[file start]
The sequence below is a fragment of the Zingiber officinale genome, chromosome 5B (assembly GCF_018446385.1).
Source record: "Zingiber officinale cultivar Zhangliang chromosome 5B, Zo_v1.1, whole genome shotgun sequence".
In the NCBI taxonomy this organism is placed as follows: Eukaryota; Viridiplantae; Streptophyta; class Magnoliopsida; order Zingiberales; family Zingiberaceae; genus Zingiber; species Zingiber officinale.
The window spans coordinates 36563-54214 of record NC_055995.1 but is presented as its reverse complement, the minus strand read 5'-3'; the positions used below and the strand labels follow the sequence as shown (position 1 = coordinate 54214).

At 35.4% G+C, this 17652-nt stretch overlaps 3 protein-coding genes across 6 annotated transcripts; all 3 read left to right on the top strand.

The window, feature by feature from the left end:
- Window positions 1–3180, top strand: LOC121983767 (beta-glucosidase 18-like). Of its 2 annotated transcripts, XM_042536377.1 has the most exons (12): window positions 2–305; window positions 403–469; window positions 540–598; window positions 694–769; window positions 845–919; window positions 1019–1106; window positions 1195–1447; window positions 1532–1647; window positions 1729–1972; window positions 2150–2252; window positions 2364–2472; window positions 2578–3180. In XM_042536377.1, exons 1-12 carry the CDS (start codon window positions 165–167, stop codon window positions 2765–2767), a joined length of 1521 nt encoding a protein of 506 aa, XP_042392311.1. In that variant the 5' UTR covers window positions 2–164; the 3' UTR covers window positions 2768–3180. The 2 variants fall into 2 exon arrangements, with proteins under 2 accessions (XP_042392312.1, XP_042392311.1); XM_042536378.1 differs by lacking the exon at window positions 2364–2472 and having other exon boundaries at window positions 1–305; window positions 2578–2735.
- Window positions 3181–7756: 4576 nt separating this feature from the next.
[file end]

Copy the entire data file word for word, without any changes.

The sequence below is a fragment of the Zingiber officinale genome, chromosome 5B (assembly GCF_018446385.1).
Source record: "Zingiber officinale cultivar Zhangliang chromosome 5B, Zo_v1.1, whole genome shotgun sequence".
In the NCBI taxonomy this organism is placed as follows: Eukaryota; Viridiplantae; Streptophyta; class Magnoliopsida; order Zingiberales; family Zingiberaceae; genus Zingiber; species Zingiber officinale.
The window spans coordinates 36563-54214 of record NC_055995.1 but is presented as its reverse complement, the minus strand read 5'-3'; the positions used below and the strand labels follow the sequence as shown (position 1 = coordinate 54214).

At 35.4% G+C, this 17652-nt stretch overlaps 3 protein-coding genes across 6 annotated transcripts; all 3 read left to right on the top strand.

The window, feature by feature from the left end:
- Window positions 1–3180, top strand: LOC121983767 (beta-glucosidase 18-like). Of its 2 annotated transcripts, XM_042536377.1 has the most exons (12): window positions 2–305; window positions 403–469; window positions 540–598; window positions 694–769; window positions 845–919; window positions 1019–1106; window positions 1195–1447; window positions 1532–1647; window positions 1729–1972; window positions 2150–2252; window positions 2364–2472; window positions 2578–3180. In XM_042536377.1, exons 1-12 carry the CDS (start codon window positions 165–167, stop codon window positions 2765–2767), a joined length of 1521 nt encoding a protein of 506 aa, XP_042392311.1. In that variant the 5' UTR covers window positions 2–164; the 3' UTR covers window positions 2768–3180. The 2 variants fall into 2 exon arrangements, with proteins under 2 accessions (XP_042392312.1, XP_042392311.1); XM_042536378.1 differs by lacking the exon at window positions 2364–2472 and having other exon boundaries at window positions 1–305; window positions 2578–2735.
- Window positions 3181–7756: 4576 nt separating this feature from the next.